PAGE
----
Arista APH vs. APHS
Is there anyone here who has/had used both Arista/Freestyle APH and APHS filsm and can comment on how they differ?
Arista Process Half-tone and for some time now
Originally Posted by Murray@uptowngallery
the Supreme version. Likely very similar. Who
knows the source? An Email or phone call to
Freestyle will tell. Dan
I didn't need to know specifically who made them, but that would be nice to know.
I was more interested in what's the difference between economy and premium because I got some Kodak Polychrome (repackaged) economy and premium camera film. I looked at the characteristic curves, and there is a slight difference, but the way we use such films is so different from the intended usage, I was interested in how, if at all, they have to be exposed or processed differently to get continuous tone. Some people develop by inspection, so that kind of kills any 'formula' for consistency (X minutes, Y temp).
For $10.99 25 sheets of 4x5 at Freestyle.
I may pick up a pack and play with it. An
article at unblinkingeye details it's use for
direct negatives. Contact prints from
enlarged negatives in one step. Dan
Drop an e-mail to Freestyle, or better yet call them, and I am sure they will get back to you with the answer.
They might tell you when you call that whatever comes in the boxes is simply relabeled such-and-such from some other manufacturer. It may be that the Supreme comes from a constant source, or maybe was actually commissioned by Freestyle, like some of the higher end Arista products; and perhaps the plain-ol' APH periodically changes in source, like with most lower-end Arista products such as EDU. That is just one guess, though. I have no evidence to support it.
At any rate, I have used both of them to make enlarged contact negs and cannot recall the difference, if any.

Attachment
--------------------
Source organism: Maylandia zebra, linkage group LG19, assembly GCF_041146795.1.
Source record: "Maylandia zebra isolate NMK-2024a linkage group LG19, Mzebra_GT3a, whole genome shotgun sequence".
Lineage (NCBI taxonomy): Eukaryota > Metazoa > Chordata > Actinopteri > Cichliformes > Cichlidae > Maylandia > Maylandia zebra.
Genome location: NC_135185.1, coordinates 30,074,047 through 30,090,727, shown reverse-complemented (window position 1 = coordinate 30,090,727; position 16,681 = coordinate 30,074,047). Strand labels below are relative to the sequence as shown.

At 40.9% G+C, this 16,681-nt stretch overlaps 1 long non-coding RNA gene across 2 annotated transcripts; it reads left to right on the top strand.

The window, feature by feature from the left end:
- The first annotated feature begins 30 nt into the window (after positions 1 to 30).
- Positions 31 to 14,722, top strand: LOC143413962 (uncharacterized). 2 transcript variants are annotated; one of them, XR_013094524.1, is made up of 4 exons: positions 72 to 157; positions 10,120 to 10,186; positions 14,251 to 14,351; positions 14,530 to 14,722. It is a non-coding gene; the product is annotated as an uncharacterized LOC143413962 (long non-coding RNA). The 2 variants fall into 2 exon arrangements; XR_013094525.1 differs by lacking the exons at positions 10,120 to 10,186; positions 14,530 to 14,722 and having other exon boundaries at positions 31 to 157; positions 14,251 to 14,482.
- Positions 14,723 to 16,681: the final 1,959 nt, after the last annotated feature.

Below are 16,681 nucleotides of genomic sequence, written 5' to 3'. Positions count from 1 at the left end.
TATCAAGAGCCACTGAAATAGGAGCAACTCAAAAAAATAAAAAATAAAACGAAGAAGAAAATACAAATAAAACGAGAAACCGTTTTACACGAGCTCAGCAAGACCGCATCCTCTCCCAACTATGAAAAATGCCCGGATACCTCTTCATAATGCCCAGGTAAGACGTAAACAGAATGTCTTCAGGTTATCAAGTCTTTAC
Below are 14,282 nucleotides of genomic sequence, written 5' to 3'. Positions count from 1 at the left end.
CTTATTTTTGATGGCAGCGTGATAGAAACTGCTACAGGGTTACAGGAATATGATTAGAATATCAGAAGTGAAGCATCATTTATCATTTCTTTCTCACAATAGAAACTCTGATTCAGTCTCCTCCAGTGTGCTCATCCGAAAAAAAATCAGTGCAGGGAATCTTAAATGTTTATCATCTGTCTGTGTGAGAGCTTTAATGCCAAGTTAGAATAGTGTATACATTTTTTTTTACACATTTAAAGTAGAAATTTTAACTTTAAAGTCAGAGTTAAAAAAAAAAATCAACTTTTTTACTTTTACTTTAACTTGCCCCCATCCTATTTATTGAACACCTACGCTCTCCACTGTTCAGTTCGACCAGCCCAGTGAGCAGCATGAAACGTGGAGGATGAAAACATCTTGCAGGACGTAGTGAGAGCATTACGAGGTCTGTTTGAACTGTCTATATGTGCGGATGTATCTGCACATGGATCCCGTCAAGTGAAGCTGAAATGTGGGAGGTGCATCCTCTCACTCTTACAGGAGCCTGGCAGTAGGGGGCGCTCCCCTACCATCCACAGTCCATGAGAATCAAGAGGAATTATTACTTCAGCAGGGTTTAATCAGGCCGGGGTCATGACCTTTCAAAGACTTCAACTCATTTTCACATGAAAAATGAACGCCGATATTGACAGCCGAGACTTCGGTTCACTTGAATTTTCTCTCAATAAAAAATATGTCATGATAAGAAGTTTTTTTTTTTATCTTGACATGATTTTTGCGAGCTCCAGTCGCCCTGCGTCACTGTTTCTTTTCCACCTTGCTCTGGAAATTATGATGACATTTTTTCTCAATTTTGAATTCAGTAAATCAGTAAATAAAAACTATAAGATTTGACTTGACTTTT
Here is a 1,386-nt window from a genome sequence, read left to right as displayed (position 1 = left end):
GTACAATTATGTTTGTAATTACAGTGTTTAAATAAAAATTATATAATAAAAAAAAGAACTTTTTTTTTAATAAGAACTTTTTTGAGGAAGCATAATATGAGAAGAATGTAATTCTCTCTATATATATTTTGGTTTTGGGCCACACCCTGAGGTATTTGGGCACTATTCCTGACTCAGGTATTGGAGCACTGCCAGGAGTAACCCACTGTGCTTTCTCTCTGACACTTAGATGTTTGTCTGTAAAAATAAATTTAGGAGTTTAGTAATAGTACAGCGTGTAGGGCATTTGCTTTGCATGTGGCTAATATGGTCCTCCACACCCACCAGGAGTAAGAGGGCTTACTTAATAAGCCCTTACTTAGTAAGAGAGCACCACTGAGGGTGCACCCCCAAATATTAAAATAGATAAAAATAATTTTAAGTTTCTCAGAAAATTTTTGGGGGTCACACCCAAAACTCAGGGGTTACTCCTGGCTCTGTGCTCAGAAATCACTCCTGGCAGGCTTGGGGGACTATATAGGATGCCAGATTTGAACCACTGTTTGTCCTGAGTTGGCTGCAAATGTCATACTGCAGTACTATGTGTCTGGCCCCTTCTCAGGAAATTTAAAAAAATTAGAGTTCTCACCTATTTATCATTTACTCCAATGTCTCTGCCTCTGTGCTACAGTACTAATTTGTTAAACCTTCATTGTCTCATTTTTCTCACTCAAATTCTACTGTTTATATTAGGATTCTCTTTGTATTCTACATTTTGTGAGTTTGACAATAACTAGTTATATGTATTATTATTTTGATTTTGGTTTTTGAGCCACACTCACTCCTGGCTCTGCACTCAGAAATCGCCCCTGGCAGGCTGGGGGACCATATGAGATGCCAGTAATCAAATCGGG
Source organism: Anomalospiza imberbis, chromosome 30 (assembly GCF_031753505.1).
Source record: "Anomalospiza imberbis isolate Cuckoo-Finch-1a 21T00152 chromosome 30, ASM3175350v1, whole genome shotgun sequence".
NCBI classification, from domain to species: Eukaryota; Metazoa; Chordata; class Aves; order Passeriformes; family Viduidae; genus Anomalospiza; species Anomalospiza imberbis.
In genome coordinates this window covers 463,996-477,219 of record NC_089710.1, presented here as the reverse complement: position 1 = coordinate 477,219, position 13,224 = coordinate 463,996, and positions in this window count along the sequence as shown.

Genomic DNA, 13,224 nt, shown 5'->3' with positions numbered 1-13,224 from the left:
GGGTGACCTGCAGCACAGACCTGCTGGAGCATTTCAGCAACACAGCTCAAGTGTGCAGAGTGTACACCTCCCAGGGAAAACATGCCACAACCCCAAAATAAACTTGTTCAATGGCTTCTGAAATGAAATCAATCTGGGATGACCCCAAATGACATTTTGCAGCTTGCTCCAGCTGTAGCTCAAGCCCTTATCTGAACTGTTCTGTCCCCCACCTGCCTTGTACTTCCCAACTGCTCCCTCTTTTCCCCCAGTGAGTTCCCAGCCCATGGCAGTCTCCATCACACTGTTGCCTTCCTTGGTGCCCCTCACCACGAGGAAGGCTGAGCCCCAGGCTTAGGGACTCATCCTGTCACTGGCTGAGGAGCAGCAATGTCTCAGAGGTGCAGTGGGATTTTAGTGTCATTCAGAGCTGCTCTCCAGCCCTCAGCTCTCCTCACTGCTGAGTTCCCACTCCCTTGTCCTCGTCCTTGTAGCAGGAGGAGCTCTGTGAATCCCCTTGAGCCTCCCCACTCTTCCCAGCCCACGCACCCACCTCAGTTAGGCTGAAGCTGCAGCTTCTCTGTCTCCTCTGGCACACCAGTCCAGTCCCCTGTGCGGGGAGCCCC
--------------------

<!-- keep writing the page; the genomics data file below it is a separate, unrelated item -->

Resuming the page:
Also, that quote of $10.99 for 25 sheets of 4x5 sounds off from what I remember. About two months ago I bought a box of 50 APHS 4x5 off the shelf for $12.99.
One way to save money, if going first to interpos. and then back to neg., is to make the interpos. on 4x5, and then project that in an enlarger to get your enlarged negative, instead of via contact with an enlarged interpos. You use half as much of the big film that way.
Now that I look, I can't even find any APH on their Website. It's all APHS.
For continuous tone, I use *one-shot* highly diluted Ilford HC (start at 1:64, which is my normal camera film dilution, and change dilution and developing time to achieve the desired contrast). I have also experimented with the LC-1 formula which I got from pg. 45-47 of the Christopher James book. It offers great control for more precise applications, but is a little more complex to make and use. To make it, you need: metol, hydroquinone, sodium sulfite, sodium disulfite (usually sold as the older name sodium *BI*sulfite at most photographic chemical suppliers), and, of course, distilled water.
Last edited by 2F/2F; 05-12-2008 at 09:37 AM. Click to view previous post history.
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OK, I DID ask FS. He said there are only two sources of graphic arts halftone film worldwide now.
The old APH was made in China. The APHS is made in Japan. The CSR FSR concurred I could probably guess who the Japanese supplier is.
I don't know if the APH supplier was a Kodak affiliate or not.
So, anyway, I will have to do my own thang to get anything consistent I believe.
Why not shoot 1 sheet under controlled conditions (include a grey card/step wedge), develop it by inspection and record the development time for future use?